vided with all improvements.
BALTIMORE, Md.—Archer & Allen, 3 East Lexington st. are
making drawings for two warehouses to be built for the trustees
of the Johns Hopkins Hospital, one at Lombard and Frederick
sts and the other at Exchange pl and South st. The former
structure will be 4 stories, the latter S.
CHICAGO, UL—A manual training and English High School'
wiil be erected at SOth and Manistee sts, to cost $300,000.
(Continued on page 75S.)
Of [nterest to the Building: Trades.
An advertisement in the Record and Guide brings results. ;
Harry T. Howell, architect, formerly of 13Sth st and 3d av ,
has removed to 534 Willis av, corner of 3d av and 149th st.
Ward Wellington Ward, architect, formerly of 156 Fifth av
has removed to No. 18 West Slst st, where he has opened new
Something like a boom in suburban building is on again after
a lull. Some architects are very busy. If it hadn't been for
Phil Weinseimer and his Alliance, what a building year it
would have been?
The Friday and Saturday'filings-of plans for projected build-
mgs in the ^ronx, last week, touched the extraordinary total
of $515,000, of which $474,000 was represented by thirteen costly
flats which is some indication that the "North Side" is not to
be exclusively a region flf cheap development.
M. Fleck, whose plant is at No. 442 Pleasant av, corner of
123d st, manufactures drying frames for roofs, builders' and
plasterers' furnaces and all kinds of ash cans. These goods are
made in the most substantial manner of the best material with
full weight, and have the call from the better class of builders.
This year bids fair to be the greatest in the history of Phila¬
delphia in the number of dwellings erected. There are in cC
of erection 4,900 two-story, G04 three-story, 25 four-story *"
other dwellings, in all 5.587. The aggregate cost of thes^
be $12,891,050, or nearly 55 per cent, of the entire amount b'^Sif
expended for building construction.
The white marble exterior of the seven-story Tiffany building
at Fifth av and 37th st, is about finished, though the struck
is far frora completion. No windows or doors have yet)
placed. The metal work will be finished in verde antiquei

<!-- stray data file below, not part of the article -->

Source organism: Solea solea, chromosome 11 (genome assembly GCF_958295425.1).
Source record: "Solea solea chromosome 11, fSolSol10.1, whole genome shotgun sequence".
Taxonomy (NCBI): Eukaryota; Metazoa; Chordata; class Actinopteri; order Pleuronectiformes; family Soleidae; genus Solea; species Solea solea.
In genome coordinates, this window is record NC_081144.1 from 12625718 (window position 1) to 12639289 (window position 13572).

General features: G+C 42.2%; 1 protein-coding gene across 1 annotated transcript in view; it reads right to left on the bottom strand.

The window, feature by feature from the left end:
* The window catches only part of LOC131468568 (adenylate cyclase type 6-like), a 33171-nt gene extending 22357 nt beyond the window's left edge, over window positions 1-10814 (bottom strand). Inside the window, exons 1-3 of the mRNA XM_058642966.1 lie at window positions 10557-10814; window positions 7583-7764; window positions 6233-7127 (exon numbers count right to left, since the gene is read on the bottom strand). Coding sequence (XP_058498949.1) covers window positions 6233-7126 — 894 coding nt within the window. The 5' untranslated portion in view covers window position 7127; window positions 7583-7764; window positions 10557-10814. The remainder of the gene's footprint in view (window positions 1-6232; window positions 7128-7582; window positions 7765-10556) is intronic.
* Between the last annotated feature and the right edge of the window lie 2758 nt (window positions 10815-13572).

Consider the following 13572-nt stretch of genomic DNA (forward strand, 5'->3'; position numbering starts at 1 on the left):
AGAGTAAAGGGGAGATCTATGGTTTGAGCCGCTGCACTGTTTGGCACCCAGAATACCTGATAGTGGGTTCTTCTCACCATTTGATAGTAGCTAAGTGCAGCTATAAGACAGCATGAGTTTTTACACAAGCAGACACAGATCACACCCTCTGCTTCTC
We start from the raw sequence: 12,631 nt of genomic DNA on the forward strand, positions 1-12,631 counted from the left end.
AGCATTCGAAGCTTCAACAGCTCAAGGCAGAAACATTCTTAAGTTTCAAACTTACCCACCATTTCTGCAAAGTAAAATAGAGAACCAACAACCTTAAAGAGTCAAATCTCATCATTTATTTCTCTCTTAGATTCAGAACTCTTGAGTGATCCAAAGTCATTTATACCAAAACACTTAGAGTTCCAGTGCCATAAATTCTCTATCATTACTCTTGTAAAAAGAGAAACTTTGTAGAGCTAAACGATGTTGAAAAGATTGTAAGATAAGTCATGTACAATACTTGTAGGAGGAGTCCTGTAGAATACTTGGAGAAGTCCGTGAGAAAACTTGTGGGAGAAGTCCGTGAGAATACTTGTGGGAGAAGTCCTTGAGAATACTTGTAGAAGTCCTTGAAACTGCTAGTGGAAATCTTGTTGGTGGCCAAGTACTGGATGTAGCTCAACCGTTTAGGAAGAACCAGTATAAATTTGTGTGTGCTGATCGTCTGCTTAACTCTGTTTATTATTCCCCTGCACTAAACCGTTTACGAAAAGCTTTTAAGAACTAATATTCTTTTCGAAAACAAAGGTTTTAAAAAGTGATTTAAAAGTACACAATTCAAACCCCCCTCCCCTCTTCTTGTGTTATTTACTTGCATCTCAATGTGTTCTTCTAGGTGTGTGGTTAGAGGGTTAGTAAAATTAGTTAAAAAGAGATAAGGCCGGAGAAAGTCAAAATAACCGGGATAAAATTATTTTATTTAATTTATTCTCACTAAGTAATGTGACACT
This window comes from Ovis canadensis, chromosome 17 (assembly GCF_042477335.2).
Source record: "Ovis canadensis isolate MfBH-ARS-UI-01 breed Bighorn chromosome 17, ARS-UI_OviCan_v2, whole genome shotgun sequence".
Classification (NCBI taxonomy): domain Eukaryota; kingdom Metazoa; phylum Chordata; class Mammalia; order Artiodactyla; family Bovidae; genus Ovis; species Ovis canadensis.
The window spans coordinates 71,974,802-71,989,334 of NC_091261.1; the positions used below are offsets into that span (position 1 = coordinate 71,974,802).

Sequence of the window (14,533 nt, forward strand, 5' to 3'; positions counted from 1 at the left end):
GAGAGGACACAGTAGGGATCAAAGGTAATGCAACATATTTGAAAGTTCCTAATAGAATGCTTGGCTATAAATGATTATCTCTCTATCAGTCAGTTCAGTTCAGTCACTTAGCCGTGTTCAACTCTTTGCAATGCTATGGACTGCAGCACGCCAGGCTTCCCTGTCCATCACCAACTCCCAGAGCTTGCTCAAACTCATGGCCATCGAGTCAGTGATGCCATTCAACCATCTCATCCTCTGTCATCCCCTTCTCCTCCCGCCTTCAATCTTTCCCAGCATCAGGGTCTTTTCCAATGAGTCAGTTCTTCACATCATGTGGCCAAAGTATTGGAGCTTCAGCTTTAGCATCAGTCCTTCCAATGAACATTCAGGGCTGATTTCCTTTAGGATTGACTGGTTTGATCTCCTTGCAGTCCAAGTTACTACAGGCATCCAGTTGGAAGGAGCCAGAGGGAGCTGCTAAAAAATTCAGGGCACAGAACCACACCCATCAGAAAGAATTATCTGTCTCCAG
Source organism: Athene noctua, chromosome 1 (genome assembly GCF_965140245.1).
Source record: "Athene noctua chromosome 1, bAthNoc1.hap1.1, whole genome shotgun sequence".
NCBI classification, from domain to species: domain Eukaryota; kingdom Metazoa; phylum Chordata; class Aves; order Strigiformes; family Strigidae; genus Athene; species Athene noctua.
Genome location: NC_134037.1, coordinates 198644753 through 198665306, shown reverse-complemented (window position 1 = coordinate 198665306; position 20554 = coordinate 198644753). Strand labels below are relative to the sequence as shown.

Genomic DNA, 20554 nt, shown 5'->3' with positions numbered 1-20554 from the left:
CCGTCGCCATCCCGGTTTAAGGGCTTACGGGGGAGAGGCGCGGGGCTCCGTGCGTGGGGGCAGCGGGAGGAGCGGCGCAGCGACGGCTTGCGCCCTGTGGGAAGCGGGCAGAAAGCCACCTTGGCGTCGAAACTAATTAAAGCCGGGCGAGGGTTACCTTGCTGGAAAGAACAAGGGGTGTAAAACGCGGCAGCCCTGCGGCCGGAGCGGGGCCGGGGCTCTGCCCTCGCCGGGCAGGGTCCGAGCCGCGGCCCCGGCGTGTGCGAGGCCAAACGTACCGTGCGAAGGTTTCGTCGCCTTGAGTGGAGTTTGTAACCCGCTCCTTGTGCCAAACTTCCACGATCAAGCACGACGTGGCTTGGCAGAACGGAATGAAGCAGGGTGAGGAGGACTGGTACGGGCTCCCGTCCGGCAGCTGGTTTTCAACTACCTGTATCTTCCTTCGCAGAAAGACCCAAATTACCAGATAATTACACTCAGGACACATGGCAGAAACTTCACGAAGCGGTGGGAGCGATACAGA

ducing that color effect so successful in the Knickerbocker T____
Co.'s building at S4th sf. Inside fhe firepoofing has been done,
and some rough plastering. The building is being erected by C.
T. Wills, 1S6 Sth av. from plans by McKim, Mead & White, of
160 Sth av. A complete list of contracts was printed in the Rec¬
ord and Guide for July 2, 1904.
The Terry & Tench Construction Go. has commenced the
work of erecting about oO.OOO tons of street and track viaducts
at the Grand Central depot. Among the other contracts now
being executed by this company are: A 200-ton lot of beams
and columns for the Kings County Hospital and storehouse.
Flatbush av, Erooklyn; the Intervale av, engine house, 169th st",
Bronx; the framework for Senator Clark's house at 77th st and
Sth av; a 700-ton laboratory building at 16th st and East River;
a 100-ton police station at 160th st. and a 200-ton extension to
the post office building at 170th st, Bronx.
The "Belmont" at 42d st and Park av, has made great-prog--
ress, the building now being enclosed; that is, the walls are fln¬
ished and the roof is on. Window and door openings are, how¬
ever, still blank. On the interior some rough plastering has been
done. The structure is distinctive, differing radically in appear¬
ance from New York's new immense hotels, the St. Regis and tht
Hotel Astor. It is nineteen stories high, the first three being in
Indiana limestone with ornamental entrance doorways, while
the walls above are in Harvard brick with limestone trim. If
is finished with a widely projecting copper cornice. Marc Eid¬
litz & Son, 489 Sth av, are the general contractors; Warren, Wet¬
more & Morgan, of 3 East 33d st, are the architects.
From an artistic point of view the most interesting building
in course of construction in this city is J. P. Morgan's library
and art gallery in 3Gth sf. East. It is already called by the
younger art set "Mr. Morgan's jewel case." It is, indeed, an
architectural jewel. Great progress was made during the sum¬
mer, but not as much as was hoped for and expected, some of
the work being tied up by strikes, and tbe building is still far
from completion. The walls of beautiful Tennessee marble of
a warm pinkish tone have reached the cornice line, and some'of
the projecting blocks for the latter are in place. Above this is to
be a balustrade. At the entrance, which is recessed, two of the
supporting columns are in place. The design is distinctly in
the style of the Italian Renaissance at its best. Inside the struc¬
tural iron and fireproofing are about finished. Two galleries ex¬
tend around the four sides, the center being open from the main
floor to the roof. Messrs. McKim, Mead & White, of IGO Sth av.
are the architects, and C. T. Wills, of 15G Sth av, is the builder;
Following the example of some other large concern, the J. L.
Mott Iron "Works expects to move its manufacturing depart¬
ments to Trenton in the course of six months, and what was,
probably the last picnic of the employees was held last Satur-